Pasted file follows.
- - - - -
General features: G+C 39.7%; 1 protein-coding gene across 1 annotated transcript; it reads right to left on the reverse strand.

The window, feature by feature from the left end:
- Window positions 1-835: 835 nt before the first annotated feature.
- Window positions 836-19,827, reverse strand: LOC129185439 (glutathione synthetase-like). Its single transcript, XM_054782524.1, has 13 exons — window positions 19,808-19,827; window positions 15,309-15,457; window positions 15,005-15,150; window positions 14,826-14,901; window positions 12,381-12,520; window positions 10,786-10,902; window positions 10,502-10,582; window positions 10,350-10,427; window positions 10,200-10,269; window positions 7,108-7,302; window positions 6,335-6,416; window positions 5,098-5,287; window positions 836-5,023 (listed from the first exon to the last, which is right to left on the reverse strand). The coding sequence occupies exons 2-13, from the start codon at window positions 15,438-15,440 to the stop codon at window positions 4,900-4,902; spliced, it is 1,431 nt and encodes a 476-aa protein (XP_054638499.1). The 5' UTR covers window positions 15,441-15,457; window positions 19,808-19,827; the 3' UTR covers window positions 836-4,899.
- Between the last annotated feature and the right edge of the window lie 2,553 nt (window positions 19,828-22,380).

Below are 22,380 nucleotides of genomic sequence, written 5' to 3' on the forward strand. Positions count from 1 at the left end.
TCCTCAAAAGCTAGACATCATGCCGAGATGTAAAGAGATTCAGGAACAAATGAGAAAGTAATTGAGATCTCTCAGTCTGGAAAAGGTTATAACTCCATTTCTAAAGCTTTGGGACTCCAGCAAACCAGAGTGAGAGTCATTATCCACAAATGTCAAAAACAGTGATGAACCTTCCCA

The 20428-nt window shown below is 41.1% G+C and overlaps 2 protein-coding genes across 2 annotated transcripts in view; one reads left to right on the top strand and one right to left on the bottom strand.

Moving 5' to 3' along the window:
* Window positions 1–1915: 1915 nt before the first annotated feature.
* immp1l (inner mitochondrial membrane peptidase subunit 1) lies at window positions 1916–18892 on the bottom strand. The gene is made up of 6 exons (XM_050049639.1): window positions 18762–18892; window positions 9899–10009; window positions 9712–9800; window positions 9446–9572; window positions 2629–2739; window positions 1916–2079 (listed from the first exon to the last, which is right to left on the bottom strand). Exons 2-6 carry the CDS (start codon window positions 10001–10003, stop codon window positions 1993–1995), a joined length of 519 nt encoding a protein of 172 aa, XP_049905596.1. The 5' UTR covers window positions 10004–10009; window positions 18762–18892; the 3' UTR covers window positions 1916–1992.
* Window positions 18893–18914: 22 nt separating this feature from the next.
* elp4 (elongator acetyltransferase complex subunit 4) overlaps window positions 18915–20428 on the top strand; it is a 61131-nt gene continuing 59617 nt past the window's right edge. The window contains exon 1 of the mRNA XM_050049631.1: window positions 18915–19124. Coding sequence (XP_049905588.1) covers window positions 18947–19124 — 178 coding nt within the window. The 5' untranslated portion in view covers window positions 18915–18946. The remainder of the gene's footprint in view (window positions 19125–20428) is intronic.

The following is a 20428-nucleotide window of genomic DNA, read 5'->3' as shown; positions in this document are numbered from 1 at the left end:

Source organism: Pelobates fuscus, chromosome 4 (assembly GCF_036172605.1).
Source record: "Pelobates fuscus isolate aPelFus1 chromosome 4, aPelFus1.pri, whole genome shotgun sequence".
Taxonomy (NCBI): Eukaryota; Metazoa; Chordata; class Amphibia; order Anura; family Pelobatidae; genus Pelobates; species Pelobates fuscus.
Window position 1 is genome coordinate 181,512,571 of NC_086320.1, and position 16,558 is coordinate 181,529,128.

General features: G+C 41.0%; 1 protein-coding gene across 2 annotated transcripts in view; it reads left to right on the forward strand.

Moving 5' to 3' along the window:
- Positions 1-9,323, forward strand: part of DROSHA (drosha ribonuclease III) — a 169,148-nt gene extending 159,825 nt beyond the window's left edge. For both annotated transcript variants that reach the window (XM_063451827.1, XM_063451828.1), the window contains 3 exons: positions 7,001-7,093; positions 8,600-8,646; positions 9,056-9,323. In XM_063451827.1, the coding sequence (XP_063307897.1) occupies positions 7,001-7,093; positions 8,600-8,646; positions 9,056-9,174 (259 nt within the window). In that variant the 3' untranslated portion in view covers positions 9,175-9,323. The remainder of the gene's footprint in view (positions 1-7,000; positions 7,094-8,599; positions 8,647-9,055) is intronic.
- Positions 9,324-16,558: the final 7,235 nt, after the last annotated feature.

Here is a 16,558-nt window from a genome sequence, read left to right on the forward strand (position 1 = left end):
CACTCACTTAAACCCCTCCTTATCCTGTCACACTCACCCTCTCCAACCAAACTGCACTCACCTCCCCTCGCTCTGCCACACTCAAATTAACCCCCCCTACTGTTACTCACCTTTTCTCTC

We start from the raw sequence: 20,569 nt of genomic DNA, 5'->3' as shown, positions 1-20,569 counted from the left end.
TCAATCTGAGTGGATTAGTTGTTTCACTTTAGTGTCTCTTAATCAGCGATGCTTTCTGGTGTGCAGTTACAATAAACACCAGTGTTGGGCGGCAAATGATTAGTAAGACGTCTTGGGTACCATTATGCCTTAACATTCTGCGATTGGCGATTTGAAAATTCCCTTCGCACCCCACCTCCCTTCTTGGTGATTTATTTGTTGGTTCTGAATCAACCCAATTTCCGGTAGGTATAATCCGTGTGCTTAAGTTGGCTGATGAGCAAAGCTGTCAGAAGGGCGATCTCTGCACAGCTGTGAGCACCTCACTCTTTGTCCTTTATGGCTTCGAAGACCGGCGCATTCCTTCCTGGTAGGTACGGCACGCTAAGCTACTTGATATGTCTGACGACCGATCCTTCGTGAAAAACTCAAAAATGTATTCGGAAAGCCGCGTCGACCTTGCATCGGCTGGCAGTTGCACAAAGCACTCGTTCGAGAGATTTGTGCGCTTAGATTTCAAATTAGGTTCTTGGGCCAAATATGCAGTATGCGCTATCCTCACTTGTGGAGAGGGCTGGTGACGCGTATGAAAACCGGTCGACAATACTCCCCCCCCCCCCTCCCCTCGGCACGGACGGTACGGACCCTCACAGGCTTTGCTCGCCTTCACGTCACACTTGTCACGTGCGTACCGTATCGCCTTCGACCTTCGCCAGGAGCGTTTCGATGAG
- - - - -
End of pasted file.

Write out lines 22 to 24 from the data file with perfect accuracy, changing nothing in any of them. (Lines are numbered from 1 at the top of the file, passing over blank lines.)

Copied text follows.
- Positions 9,324-16,558: the final 7,235 nt, after the last annotated feature.

Here is a 16,558-nt window from a genome sequence, read left to right on the forward strand (position 1 = left end):
CACTCACTTAAACCCCTCCTTATCCTGTCACACTCACCCTCTCCAACCAAACTGCACTCACCTCCCCTCGCTCTGCCACACTCAAATTAACCCCCCCTACTGTTACTCACCTTTTCTCTC